Miss Ella Hepworth Dixon's As I knew Them (Hutchinson, 21s.)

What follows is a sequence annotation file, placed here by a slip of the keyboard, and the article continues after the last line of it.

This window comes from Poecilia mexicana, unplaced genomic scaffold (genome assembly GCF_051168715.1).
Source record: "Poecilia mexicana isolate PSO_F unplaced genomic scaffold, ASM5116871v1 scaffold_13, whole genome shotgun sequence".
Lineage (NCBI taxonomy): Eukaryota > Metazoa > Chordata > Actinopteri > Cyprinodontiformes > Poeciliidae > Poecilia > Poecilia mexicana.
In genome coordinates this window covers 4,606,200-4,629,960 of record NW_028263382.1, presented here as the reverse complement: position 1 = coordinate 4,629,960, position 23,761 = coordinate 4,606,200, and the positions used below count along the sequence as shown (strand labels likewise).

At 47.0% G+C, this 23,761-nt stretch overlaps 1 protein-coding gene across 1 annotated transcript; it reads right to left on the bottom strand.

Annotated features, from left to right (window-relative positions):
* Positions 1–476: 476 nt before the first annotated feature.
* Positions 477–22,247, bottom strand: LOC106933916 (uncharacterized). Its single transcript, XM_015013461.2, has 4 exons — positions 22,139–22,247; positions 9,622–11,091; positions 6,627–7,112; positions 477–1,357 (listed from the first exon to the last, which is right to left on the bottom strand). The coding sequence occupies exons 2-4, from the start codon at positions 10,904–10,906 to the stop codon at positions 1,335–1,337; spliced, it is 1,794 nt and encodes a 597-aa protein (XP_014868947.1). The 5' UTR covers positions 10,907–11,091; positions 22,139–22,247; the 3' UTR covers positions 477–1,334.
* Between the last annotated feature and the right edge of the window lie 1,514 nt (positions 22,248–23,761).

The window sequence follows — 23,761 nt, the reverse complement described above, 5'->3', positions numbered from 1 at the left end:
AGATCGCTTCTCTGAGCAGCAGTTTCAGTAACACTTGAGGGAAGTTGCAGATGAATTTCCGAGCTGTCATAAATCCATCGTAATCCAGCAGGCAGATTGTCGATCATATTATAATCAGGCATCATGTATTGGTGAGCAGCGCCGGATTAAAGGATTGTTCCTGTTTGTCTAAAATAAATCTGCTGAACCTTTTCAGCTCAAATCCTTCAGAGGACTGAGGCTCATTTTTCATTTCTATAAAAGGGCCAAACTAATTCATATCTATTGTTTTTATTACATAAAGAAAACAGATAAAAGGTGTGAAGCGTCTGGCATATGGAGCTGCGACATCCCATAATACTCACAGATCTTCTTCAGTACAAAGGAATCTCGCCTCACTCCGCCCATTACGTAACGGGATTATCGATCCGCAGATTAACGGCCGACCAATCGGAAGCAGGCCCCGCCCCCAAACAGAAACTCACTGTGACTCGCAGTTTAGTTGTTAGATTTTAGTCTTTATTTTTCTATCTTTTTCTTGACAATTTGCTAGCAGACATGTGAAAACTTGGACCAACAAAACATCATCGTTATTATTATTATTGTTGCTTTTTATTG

and Ben Turner's (he would be the first to disdain the necessity for the honorific Mr.)About Myself (Toulmin, 10s. 6d.) are two books of reminiscences strangely different in milieu and scope. Miss Hepworth Dixon's contains what this talented journalist recalls of some scores of persons she has known or known about in the great world—persons dis- tinguished, interesting, notorious or odd, and the brightly.' written chit-chat she pours out so lavishly about them should certainly entitle her later on to a prominent position in' Gossip Writers' Corner. About Myself strikes a different key.. In an artless, simple style—a simplicity which is marked, how- ever, by a very definite strength—the author treats of his career of strenuous, though always genial, struggle, which brought him to the Mayor's chair in Batley and to the high place which he holds in the ranks of political Labour to-day. With interest and sympathy we follow those hungry, hard-worked, days he passed through as a lad when he worked for ten and a half hours a day as " a piecener in a woollen mulegate," and when " a helpful radicalism was breathed into my life from my untutored, unlettered father." The book reveals a strong, an earnest and a lovable personality which wants `` to see in the next twenty years a push forward in gentlenesi of life." And so say all of us.
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